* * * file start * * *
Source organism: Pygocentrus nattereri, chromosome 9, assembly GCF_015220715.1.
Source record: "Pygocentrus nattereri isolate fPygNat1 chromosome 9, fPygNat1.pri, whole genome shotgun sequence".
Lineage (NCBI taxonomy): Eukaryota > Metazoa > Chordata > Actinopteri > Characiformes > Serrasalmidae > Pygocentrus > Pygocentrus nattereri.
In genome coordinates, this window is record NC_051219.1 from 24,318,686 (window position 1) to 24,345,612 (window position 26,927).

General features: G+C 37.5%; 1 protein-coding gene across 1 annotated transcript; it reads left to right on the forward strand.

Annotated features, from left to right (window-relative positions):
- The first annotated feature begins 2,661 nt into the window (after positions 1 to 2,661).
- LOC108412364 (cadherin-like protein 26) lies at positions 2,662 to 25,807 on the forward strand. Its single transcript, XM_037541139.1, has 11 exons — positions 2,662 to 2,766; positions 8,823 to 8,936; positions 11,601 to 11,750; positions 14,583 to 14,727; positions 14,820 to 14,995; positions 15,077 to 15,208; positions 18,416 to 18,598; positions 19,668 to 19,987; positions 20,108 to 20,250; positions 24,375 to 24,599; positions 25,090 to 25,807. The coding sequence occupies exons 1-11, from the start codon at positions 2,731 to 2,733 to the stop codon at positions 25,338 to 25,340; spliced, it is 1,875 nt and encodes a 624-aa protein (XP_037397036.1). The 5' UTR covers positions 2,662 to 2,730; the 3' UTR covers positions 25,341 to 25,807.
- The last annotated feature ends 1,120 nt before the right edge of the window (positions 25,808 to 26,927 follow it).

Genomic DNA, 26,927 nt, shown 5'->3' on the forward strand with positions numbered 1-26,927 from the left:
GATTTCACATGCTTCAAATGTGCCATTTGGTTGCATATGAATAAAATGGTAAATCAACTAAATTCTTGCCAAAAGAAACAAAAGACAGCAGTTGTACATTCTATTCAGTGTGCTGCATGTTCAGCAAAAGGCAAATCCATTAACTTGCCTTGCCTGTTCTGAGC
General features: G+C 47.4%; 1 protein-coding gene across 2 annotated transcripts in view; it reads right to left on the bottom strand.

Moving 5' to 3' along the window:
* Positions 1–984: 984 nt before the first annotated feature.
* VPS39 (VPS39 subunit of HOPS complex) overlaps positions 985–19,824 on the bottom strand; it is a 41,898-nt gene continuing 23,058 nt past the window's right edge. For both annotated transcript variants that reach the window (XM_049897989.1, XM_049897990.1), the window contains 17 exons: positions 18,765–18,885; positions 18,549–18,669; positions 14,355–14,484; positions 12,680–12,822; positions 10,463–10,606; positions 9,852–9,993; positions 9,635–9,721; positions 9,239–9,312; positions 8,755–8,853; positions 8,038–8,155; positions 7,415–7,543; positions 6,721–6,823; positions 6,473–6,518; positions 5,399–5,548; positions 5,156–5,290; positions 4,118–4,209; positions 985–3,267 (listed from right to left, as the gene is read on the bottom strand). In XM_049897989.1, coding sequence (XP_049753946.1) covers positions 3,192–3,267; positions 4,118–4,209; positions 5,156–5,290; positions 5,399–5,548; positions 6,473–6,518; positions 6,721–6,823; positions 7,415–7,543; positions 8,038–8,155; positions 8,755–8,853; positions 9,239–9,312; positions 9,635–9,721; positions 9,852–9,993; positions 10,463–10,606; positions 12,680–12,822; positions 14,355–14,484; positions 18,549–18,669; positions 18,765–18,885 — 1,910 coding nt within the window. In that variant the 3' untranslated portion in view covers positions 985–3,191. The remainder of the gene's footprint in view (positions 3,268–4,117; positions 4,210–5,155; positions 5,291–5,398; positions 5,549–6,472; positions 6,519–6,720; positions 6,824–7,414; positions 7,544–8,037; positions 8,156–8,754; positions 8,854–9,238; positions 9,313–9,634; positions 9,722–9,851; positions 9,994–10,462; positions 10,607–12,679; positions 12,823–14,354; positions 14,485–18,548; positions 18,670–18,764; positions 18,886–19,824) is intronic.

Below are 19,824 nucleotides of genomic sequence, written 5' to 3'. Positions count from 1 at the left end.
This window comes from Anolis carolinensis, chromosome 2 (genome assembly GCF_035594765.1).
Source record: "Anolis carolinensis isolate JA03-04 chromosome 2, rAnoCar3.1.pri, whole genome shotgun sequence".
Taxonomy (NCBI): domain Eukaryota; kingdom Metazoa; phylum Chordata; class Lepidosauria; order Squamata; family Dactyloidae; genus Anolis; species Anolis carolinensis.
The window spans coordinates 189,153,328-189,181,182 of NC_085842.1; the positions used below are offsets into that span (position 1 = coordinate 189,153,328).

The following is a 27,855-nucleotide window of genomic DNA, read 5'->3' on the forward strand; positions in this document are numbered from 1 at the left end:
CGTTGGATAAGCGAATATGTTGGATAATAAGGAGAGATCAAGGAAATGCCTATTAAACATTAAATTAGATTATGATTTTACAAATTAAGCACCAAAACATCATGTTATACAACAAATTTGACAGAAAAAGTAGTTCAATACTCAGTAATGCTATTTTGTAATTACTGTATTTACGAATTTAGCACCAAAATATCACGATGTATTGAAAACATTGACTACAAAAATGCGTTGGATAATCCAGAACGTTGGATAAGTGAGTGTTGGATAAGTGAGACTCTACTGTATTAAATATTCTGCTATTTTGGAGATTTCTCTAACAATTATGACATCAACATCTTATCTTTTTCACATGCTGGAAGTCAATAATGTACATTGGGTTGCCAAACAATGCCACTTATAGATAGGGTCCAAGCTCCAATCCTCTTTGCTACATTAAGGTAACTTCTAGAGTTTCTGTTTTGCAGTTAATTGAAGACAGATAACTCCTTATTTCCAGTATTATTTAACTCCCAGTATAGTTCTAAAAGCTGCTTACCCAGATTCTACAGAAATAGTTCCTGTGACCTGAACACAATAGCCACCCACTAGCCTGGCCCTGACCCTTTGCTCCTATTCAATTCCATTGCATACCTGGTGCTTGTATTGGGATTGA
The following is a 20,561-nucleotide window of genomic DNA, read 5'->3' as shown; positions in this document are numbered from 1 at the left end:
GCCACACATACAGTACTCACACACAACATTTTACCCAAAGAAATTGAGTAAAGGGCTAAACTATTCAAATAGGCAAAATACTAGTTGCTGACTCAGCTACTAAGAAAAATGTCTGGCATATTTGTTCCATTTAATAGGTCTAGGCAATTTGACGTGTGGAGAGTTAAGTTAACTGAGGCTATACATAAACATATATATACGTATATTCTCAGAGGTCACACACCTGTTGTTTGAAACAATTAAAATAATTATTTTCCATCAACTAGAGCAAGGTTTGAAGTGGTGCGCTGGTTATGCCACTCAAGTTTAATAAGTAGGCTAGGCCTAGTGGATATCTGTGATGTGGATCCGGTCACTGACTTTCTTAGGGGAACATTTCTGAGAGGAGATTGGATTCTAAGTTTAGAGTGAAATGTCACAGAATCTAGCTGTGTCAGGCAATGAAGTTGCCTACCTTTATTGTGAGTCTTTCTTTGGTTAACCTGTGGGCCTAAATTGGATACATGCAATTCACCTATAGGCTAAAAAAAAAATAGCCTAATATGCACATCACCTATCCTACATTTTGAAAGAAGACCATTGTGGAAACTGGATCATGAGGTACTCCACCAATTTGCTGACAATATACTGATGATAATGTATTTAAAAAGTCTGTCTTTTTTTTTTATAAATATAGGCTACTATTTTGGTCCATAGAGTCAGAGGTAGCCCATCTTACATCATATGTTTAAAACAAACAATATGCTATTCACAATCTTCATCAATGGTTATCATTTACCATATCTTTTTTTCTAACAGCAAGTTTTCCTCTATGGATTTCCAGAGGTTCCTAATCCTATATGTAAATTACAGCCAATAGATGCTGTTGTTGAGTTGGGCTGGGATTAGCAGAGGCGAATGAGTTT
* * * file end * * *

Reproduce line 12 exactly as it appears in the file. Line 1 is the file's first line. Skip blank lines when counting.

General features: G+C 47.4%; 1 protein-coding gene across 2 annotated transcripts in view; it reads right to left on the bottom strand.